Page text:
Ventura County tries an alternative to juvenile hall
How to Deal with Psychopaths (Podcast Episode 118)
Posted: 03 May 2016 08:00 AM PDT
Pratap Narayan, MD, a forensic psychiatrist with extensive experience in the criminal justice system joins Lorry in this episode to talk about dealing with psychopathic patients. He currently lives and works in California. Originally from India, Dr. Narayan migrated to the US early in his career and completed fellowships in Forensic Psychiatry and Psychiatric Research. […]
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If you haven't heard about Lorry Schoenly PhD and her excellent blog for correctional nursing, you are in for a real treat. I love to be current with what is happening in correctional health care. I can think of no better start to this blog than this post!
Ten Reasons Correctional Nursing May Not Be Right for You
Laura M. Maruschak, Bureau of Justice Statistics, Marcus Berzofsky, Dr.P.H., Jennifer Unangst, RTI International
February 5, 2015 NCJ 248491
Presents the prevalence of medical problems among state and federal prisoners and jail inmates, highlighting differences in rates of chronic conditions and infectious diseases by demographic characteristic. The report describes health care services and treatment received by prisoners and jail inmates with health problems, including doctor's visits, use of prescription medication, and other types of treatment. It also explains reasons why inmates with health problems were not receiving care and describes inmate satisfaction with health services received while incarcerated. Data were from the 2011–12 National Inmate Survey.
read the article on the BoJ webiste
The American prison system is unlike any other in the world. It’s sprawling, expensive and largely ineffective at reducing crime or rehabilitating offenders. But in recent years, politicians and citizens alike have grown weary of the “tough on crime” policies that inflated the nation’s inmate population and made the U.S. the world’s leading jailer. Now they’re calling for reform.
The report cites a large body of research from multiple disciplines — economics, sociology, psychology and criminology — that has found that for similar offenses, blacks and Hispanics face a higher likelihood of arrest and conviction than whites, as well as harsher penalties. And even though blacks and Hispanics are no more likely to be found in possession of illegal goods, they are more likely to be stopped and searched by police — which in turn increases arrest rates.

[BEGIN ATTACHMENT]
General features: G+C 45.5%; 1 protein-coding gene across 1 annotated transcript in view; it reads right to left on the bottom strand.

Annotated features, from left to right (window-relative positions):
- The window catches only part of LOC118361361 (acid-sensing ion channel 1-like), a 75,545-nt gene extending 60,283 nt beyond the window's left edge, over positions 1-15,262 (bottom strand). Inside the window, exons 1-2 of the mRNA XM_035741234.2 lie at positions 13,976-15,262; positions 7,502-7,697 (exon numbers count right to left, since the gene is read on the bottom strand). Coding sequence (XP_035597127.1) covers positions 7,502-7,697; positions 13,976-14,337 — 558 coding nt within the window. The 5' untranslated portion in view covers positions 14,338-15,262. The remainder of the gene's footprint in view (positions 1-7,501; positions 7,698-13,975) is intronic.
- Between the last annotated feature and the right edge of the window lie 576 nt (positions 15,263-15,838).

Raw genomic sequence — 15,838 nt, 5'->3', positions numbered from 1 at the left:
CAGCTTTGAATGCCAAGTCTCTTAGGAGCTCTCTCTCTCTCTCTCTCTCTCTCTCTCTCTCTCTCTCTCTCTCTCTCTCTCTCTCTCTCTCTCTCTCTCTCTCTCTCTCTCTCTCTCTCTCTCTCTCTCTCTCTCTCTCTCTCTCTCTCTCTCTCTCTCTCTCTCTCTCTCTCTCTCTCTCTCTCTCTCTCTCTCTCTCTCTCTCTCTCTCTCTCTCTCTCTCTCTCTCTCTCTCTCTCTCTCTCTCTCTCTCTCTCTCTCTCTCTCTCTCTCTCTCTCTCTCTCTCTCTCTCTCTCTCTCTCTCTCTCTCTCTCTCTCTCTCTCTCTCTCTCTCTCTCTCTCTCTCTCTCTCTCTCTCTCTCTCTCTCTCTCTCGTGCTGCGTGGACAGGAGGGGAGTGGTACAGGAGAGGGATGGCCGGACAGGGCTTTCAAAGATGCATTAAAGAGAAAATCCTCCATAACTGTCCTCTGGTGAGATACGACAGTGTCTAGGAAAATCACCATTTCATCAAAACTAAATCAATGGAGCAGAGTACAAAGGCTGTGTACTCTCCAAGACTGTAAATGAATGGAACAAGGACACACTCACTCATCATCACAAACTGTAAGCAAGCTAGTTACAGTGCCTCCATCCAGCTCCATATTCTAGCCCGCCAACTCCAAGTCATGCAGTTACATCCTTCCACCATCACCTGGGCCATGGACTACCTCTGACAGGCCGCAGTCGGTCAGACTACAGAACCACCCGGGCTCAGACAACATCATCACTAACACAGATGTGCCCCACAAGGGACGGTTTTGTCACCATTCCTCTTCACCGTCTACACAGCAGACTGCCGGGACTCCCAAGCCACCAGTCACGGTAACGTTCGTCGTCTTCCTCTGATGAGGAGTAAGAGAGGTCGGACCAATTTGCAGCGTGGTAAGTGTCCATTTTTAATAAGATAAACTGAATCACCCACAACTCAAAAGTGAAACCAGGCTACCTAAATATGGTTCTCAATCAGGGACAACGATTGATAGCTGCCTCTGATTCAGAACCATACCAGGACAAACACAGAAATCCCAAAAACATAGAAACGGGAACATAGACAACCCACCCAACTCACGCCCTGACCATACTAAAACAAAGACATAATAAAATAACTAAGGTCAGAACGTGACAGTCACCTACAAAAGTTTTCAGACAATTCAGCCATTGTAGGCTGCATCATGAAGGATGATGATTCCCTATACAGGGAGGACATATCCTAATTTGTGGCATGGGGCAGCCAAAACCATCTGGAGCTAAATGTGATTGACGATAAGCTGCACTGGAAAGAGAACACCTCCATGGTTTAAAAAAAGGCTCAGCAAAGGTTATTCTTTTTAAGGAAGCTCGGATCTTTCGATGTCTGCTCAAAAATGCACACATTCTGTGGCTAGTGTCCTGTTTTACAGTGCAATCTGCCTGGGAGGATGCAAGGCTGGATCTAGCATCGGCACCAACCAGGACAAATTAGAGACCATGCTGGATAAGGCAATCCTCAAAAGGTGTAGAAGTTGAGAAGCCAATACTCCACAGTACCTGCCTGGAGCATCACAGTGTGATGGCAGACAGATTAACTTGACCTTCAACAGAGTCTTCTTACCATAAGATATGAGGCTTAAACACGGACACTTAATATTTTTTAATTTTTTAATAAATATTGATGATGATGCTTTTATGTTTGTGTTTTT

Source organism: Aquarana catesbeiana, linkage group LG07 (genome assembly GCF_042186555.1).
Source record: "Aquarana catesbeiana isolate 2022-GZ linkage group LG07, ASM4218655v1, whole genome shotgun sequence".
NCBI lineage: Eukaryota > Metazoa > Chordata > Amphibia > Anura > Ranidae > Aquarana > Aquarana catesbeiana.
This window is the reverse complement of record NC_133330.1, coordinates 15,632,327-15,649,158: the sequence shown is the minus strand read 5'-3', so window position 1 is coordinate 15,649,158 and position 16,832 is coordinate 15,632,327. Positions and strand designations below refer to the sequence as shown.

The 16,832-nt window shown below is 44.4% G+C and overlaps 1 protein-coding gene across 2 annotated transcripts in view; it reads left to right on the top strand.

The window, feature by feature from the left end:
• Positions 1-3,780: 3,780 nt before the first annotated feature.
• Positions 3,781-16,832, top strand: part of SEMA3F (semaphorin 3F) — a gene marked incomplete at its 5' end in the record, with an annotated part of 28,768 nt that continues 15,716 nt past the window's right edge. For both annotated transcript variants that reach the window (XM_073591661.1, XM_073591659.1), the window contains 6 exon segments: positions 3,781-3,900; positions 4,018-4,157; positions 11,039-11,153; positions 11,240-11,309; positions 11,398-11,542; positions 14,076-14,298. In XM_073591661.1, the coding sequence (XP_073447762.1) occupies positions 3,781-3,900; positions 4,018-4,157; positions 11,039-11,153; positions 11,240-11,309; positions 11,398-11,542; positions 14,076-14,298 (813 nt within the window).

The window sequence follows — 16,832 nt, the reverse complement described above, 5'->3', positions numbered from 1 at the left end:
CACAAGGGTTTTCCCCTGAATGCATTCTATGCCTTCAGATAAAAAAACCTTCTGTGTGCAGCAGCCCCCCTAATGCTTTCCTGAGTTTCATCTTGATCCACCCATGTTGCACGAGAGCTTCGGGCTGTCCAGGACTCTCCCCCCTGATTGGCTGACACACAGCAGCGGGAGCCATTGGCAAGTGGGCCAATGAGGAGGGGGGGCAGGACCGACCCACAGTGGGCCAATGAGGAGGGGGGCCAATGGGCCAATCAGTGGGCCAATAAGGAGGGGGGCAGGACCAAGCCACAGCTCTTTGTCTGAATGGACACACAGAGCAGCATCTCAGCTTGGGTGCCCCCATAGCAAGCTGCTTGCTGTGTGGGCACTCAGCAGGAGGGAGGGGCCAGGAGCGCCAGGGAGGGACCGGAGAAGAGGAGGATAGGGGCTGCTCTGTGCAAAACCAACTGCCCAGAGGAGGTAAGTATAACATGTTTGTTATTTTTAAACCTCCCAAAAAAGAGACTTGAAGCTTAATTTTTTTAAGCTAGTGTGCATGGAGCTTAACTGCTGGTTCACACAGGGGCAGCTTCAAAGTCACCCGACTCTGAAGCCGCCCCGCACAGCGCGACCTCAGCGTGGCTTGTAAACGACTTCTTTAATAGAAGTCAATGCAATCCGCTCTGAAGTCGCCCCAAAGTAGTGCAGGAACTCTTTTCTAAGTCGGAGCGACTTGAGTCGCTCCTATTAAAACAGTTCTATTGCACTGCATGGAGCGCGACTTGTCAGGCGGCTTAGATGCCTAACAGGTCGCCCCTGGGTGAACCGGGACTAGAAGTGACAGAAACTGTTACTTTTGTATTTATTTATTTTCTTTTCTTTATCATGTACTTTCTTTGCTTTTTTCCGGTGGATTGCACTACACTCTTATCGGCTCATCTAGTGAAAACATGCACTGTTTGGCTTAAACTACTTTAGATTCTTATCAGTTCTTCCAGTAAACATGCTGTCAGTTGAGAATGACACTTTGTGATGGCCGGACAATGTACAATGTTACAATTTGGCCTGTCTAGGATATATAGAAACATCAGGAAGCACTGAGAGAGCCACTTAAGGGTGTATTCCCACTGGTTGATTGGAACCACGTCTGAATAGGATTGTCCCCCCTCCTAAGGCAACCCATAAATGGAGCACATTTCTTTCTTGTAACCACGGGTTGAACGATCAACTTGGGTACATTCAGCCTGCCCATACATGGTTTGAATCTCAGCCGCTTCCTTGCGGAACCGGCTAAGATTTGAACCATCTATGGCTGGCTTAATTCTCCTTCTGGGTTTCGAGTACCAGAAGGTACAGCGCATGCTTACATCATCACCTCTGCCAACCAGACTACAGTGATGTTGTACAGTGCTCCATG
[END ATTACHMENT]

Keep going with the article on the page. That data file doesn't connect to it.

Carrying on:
Researchers also found that black defendants are 24 percent more likely to be convicted if their trial has a jury chosen from an all-white pool of jurors and that prosecutors are 75 percent more likely to charge black defendants with offenses that carry mandatory minimums. And if convicted, black defendants regularly receive longer sentences than whites for similar crimes. These trends mean minorities are more likely than white defendants to have an existing criminal record when they are charged with a new crime, which increases severity of punishment.
WHITEHOUSE.GOV has removed this report, some of it captured here and here
2017-18 Budget News
SENATE BUDGET COMMITTEE HEARING
The Senate Budget and Fiscal Review Committee held a hearing this week on correctional spending and population trends, recent reforms, and benefits of prison rehabilitative programming. The agenda for the hearing – The State of Corrections: An Update on Recent Trends – and background materials prepared by committee staff are available here. At the outset of the hearing, Senator Jim Nielsen, the committee’s vice chair, raised concerns that the hearing did not feature the perspectives of police chiefs, sheriffs, district attorneys, or victims.